Heavy Metals Now Dangerously Contaminate Snow & Soil Atop Mount Everest
Is there no place on the planet where human-caused pollution has not reached? Scientists have discovered that both the snow and soil on Mount Everest now contains dangerous levels of arsenic and cadmium, most brought to the roof of the world thanks to the spreading air pollution. As New Scientist reports, snow samples taken even 300 meters at altitudes between 5334 and 7772 meters on Everest all had concentrations of arsenic and cadmium in excess of what the Environmental Protection Agency considers safe; soil samples taken in the same locations had high levels of arsenic.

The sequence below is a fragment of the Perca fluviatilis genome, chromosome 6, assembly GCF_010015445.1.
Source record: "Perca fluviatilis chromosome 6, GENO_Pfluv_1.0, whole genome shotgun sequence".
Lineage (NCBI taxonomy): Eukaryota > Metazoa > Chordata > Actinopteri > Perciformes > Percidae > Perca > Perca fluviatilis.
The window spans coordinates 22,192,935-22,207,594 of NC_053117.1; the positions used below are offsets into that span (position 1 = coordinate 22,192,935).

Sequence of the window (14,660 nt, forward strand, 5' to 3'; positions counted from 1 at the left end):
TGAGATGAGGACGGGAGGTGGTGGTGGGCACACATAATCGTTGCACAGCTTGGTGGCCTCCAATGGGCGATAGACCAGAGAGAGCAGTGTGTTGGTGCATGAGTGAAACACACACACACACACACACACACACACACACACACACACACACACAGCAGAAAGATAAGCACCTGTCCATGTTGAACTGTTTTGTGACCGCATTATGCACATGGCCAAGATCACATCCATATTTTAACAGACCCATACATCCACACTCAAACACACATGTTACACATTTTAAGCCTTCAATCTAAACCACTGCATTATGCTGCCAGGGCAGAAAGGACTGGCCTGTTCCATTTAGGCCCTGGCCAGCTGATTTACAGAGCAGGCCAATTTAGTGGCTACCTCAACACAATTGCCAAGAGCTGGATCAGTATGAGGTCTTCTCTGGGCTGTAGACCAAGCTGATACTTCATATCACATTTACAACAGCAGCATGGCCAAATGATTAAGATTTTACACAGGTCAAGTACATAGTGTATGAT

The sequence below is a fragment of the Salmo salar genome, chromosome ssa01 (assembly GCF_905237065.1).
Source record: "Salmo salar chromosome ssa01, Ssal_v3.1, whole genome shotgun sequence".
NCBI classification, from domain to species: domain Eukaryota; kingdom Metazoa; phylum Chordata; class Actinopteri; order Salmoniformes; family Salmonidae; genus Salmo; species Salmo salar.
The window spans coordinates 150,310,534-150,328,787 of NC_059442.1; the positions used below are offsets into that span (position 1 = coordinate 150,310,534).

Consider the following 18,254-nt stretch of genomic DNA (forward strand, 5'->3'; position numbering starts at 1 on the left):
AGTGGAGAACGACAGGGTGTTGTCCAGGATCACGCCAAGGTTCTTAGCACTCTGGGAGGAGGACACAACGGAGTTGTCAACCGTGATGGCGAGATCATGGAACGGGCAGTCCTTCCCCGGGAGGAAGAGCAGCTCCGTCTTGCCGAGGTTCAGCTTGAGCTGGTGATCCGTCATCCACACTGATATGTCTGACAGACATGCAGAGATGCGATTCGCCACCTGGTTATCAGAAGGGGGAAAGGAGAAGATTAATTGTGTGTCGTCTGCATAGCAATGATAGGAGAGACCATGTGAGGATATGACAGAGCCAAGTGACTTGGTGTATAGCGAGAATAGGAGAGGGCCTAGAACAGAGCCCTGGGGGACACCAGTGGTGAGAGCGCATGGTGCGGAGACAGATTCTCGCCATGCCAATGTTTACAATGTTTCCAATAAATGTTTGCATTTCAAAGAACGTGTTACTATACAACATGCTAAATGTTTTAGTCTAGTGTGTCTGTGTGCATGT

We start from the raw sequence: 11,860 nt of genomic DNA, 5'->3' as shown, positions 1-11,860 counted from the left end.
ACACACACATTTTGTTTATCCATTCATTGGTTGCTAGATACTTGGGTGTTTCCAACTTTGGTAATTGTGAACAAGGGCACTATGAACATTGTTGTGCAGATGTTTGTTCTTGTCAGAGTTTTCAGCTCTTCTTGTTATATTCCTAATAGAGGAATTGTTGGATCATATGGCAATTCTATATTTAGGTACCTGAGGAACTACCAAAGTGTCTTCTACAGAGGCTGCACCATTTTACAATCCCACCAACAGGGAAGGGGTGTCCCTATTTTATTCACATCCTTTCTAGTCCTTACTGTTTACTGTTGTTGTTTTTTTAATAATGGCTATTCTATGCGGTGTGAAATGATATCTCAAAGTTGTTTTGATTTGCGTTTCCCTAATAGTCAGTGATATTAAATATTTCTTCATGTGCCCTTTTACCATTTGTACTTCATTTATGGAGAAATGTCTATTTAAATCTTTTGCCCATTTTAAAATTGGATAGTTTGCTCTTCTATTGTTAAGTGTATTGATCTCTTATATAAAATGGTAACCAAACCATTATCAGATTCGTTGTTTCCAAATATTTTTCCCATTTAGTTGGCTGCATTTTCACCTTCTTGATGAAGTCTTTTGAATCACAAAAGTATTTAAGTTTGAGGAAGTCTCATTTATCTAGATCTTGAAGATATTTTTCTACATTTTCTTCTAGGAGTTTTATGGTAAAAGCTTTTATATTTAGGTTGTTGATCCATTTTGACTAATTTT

Samantha Langley-Turnbaugh, from the University of Southern Maine at Gorham, notes that as mountaineers rely on melted snow for water the heavy metal concentrations "could be a concern."
The original paper notes that due to the lack of samples available for other high altitude sites, there is very limited research to determine how the concentrations on Everest compare. The authors suggest developing a comprehensive database from other high-altitude settings so that it can be determined if the source of the heavy metals is from natural or anthropogenic sources.
Read the paper: Trace Element Deposition on Mount Everest [PDF]
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